\"Brianna

Brianna Lynch (3) who suffers from epilepsy pictured at her home in Killaloe with her Great Dane Charlie. Photo by: Arthur Ellis

Great Dane detects the onset of seizures in 3-year-old Co. Clare girl

\"Brianna

Brianna Lynch (3) who suffers from epilepsy pictured at her home in Killaloe with her Great Dane Charlie. Photo by: Arthur Ellis

A Great Dane is helping a Clare family detect the onset of their 3-year-old’s epileptic seizures.

Charlie, the family pet, is able to detect the onset of a seizure for 3-year-old Brianne Lynch up to 20 minutes before it begins.

The little girl from Killaloe is one of the 10,000 children in Ireland who suffer from epilepsy.

The young girl suffers from different strains of epileptic seizures, many of which happen at night.
When the family dog detects the child is about to have a seizure he will gently hold her against a wall until a family member comes to help her.

Brianna’s mother Arabella Scanlan spoke to the Irish Times about her child’s condition, describing the family pets sixth sense as “amazing”.

“Charlie is so sensitive to her needs, if the other dogs get boisterous, he will stand by her side to ensure she doesn’t get knocked over. We know when he is acting strange, she is going to have a seizure,” she says.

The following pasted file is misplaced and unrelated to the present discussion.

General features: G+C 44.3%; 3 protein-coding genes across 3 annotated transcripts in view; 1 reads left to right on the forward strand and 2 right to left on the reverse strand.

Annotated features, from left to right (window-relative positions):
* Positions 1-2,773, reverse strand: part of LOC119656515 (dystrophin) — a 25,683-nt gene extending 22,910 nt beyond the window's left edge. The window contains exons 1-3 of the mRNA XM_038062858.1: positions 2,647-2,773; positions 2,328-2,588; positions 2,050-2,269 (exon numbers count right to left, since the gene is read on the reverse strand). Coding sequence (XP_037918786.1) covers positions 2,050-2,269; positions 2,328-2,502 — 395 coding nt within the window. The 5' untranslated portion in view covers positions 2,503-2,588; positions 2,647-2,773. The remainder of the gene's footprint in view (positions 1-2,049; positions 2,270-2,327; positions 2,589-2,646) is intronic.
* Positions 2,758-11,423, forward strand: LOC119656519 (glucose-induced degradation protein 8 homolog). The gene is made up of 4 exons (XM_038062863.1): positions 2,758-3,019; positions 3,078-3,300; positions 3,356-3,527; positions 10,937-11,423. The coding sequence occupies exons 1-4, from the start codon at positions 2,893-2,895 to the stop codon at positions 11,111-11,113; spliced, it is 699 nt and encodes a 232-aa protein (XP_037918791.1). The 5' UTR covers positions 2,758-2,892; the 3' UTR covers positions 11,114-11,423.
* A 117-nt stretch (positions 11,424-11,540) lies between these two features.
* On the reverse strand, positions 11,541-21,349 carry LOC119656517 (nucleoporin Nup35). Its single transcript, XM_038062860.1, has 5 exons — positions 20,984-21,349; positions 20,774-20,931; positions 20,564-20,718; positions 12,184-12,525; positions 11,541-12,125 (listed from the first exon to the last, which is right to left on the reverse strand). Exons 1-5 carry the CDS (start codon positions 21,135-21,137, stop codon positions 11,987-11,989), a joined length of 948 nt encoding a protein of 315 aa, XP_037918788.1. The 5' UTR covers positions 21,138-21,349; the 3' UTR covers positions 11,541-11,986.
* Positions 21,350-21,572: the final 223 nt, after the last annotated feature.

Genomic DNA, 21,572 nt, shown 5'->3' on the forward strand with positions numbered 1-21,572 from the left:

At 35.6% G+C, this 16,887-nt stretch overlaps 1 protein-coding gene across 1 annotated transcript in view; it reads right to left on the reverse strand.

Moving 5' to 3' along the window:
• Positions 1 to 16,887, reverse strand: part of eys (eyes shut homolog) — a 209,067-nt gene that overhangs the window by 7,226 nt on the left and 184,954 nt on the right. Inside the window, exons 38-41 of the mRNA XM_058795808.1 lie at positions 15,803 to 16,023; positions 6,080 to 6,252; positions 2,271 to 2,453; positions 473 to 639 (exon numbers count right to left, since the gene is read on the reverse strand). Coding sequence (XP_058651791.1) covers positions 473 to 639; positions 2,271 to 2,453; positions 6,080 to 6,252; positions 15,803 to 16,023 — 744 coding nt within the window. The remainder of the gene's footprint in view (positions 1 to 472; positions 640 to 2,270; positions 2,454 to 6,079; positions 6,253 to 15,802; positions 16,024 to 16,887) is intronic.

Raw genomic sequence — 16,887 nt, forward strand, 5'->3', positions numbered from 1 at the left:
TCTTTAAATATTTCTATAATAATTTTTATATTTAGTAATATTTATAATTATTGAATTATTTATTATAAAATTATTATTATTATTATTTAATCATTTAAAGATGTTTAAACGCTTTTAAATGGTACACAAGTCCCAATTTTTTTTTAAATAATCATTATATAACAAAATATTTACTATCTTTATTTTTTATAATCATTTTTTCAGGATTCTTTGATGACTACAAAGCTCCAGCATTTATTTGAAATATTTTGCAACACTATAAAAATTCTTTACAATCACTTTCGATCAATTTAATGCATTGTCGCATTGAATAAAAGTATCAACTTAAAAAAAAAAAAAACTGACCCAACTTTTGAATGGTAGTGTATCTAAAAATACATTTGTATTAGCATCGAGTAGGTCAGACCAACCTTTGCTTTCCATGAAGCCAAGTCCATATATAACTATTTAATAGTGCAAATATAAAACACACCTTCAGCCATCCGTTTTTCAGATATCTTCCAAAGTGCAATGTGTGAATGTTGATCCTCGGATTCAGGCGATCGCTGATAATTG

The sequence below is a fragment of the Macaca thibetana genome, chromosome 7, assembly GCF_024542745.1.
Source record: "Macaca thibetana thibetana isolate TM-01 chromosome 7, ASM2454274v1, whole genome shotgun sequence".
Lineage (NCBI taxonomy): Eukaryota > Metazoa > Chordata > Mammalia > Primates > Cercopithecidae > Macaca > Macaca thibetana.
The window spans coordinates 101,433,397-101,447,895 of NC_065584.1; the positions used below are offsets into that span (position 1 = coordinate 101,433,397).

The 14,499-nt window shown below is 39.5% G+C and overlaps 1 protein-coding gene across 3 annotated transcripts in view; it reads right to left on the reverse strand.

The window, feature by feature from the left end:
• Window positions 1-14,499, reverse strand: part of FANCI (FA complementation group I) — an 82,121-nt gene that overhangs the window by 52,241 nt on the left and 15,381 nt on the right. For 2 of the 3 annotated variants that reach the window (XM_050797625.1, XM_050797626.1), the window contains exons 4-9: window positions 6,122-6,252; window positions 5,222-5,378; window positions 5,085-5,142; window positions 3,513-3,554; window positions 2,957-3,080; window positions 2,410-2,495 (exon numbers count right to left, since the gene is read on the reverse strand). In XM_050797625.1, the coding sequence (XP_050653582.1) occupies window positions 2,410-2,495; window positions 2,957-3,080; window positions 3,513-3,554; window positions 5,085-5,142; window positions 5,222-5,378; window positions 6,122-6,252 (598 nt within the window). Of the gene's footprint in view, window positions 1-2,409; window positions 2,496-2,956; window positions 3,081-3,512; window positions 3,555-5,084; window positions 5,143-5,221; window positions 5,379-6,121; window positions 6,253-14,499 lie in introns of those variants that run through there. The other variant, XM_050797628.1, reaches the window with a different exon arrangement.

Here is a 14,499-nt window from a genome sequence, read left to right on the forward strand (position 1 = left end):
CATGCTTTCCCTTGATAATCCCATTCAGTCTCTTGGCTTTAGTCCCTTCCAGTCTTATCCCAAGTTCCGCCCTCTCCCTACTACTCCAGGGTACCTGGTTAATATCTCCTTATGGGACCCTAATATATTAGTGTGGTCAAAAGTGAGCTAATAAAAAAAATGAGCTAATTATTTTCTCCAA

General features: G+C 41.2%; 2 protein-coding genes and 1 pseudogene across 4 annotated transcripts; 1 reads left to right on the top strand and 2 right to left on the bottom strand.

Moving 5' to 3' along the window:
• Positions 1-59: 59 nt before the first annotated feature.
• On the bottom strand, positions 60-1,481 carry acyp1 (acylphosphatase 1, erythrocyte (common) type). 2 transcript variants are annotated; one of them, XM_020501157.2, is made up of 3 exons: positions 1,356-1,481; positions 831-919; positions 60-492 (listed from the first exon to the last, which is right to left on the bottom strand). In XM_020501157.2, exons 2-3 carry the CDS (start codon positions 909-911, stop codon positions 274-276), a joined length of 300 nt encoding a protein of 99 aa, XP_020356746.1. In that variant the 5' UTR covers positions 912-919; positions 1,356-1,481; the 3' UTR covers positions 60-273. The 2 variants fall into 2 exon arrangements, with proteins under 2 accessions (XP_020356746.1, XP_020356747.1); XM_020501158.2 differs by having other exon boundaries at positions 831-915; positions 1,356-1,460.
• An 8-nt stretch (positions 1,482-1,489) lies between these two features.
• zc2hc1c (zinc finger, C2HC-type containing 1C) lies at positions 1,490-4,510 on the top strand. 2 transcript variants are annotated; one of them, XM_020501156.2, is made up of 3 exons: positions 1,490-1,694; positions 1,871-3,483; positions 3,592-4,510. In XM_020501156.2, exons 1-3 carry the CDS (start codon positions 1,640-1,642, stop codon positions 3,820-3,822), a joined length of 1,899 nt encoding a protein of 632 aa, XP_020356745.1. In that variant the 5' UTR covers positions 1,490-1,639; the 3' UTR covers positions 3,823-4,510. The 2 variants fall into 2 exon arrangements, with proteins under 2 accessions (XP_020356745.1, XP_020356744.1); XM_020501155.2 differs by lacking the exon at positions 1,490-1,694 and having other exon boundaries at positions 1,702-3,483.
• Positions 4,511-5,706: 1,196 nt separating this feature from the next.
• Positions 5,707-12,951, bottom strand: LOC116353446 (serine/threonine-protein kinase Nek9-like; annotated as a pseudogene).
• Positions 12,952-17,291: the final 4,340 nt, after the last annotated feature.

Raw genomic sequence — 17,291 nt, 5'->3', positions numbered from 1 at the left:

Adding: "You have to see it to believe it."

The mother-of-five explained the affects of her daughter’s condition.

“For Brianna’s first seizure, she got very stiff and stopped breathing. She was resuscitated twice in the hospital. She went blue and stopped breathing. I didn’t know what a seizure was and what was happening to her,” Scanlan explained.

“It is frightening because her seizures tend to happen at night. I don’t tend to sleep very well because I am conscious of what might happen.

“She is quite a complex child: she forgets to breathe and then goes into seizure. She has gone through eight different types of medicine and it now looks like she needs brain surgery.”

Scanlan said her seizure mean she requires round the clock care.

“She is never out of anyone’s sight on a 24 hour basis.

“A lot of her seizures are at night. You will know by the way she is breathing if you can’t hear here, she is gone into seizure. 

“We had incidents where she falls to the floor and hits her head so you have to be mindful of that,” she adds.

Scanlan is working with Deirdre Cullinan from Ahane Co. Limerick, whose 3-year-old daughter, Mia is also being treated for epilepsy, to raise € 18,000 ($244,000) to purchase a new Ambulatory EEG machine

The two mothers met in University Hospital, Limerick (UHL) while their daughters were being treated and they are determined to buy the machine.

In Ireland around one in every 200 children have epilepsy, it is the most common neurological condition in children between the ages of two and ten, according to Epilepsy Ireland.
 

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